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Global grain market changes increase risk to Midwest farmers

By Jean Caspers-Simmet
simmet@agrinews.com

Date Modified: 12/06/2012 2:34 PM

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CEDAR FALLS, Iowa —Global changes in agricultural markets are like "the dog that finally caught the car" for Midwest farmers, says Sterling Liddell, vice president for Rabo AgriFinance and Rabobank International.

"We have to be careful that we don't get dragged to death, but there is a lot of opportunity," Liddell told farmers at last week's Iowa Soybean Association/RaboAgrifinace profitability summit in Cedar Falls. "To do effective marketing, you have to understand all these things and be able to deal with the risks."

Ethanol began to drive global grain demand in 2005 by taking a substantial amount of corn, Liddell said. At the same time, China, the world's population powerhouse, had its economic lift off. Brazil and India have also been population and economic engines. Higher gross domestic product in these countries means higher demand for protein.

In China fast food restaurants like Kentucky Fried Chicken and McDonald's are rapidly expanding and creating high demand for uniform, safe food products, Liddell said. To meet that demand, China is moving away from backyard livestock to more confinement operations. This is also fueling burgeoning demand for more corn and soybeans to feed hogs and poultry.

China, already a huge importer of soybeans, will also need to buy corn.

"China will always act in its own self-interest, and it will always put as much food on the plates of its people as it can because without that, you have social unrest," Liddell said. "This a key to understanding what is happening. The markets may not function logically, and we're finding tools that have always worked don't work as well any more."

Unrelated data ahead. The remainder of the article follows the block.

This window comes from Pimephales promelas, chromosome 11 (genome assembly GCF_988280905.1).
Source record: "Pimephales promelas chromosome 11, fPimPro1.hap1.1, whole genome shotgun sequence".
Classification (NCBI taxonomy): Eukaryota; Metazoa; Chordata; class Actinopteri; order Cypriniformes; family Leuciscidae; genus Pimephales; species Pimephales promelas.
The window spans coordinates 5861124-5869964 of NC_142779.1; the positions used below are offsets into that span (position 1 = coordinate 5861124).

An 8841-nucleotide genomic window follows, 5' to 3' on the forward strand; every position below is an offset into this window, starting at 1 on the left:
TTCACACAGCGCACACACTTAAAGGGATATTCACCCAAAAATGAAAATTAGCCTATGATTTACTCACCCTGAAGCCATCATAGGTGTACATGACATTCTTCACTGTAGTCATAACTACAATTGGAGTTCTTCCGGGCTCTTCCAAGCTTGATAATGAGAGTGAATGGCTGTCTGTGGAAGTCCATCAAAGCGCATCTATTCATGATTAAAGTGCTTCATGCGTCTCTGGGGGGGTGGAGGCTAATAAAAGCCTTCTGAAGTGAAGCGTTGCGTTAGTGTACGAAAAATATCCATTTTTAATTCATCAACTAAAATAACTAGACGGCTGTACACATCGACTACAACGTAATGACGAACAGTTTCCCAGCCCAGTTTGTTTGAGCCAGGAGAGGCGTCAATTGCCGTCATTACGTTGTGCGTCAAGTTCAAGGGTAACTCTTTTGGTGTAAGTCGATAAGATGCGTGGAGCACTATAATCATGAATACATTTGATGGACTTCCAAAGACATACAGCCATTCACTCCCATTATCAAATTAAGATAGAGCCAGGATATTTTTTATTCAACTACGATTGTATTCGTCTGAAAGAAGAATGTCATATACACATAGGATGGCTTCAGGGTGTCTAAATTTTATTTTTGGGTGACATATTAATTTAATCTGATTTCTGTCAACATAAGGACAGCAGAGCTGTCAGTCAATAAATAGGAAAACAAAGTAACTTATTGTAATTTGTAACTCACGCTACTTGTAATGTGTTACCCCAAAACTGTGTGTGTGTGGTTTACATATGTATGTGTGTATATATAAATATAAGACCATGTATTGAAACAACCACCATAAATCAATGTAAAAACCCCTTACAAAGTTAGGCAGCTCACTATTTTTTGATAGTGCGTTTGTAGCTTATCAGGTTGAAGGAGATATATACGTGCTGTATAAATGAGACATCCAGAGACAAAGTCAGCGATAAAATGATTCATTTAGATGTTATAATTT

On the supply side, Russia, the Ukraine and Kazakhstan now account for 26 percent of the world's wheat trade.

"This area is twice as volatile as North America for production," Liddell said.

Russia banned wheat exports in 2010 due to drought, asked Ukraine to hold enough grain for it to feed its poultry flock and essentially shut off exports out of Kazakhstan. Egypt, a major wheat customer, could not feed its people and helped cause unrest. Liddell said food inflation, which led to the inability of people to feed their families, was a factor in the Arab Spring.

"Not only are we reliant on Russia, Ukraine and Kazakhstan for 26 percent of the world's grain trade, we're also reliant on policies coming out of those countries to supply the grain," Liddell said.

Soybean trade continues to move to South America. U.S. soybean production is down 18 percent while production is up 12 percent in Brazil.

"Brazil is also much more volatile than North American production," Liddell said. "The big challenge with Brazil is transportation logistics."

In recent years China, which needs soybeans, has become the top direct foreign investor in Brazil. It finances roads, rails and grain storage. As Brazil's grain storage improves, export patterns are changing.

"With global grain stocks, we're in a new position where we're very tight globally and we just don't have much room for error," Liddell said.

In the United States, corn production is moving west and north. Wheat is moving from these areas to the Black Sea region, and soybeans are moving west and south and to Brazil.

"This is changing the dynamic of how we're producing and growing," Liddell said.

Managed or speculative money also has an impact on the markets more than every before.

"Speculative money can come into and out of the market very quickly," Liddell said. "It takes little bits of information and responds dramatically. The bottom line is we now have higher average prices because of this shift in demand, and we can expect double to triple the amount of volatility because of all these things together."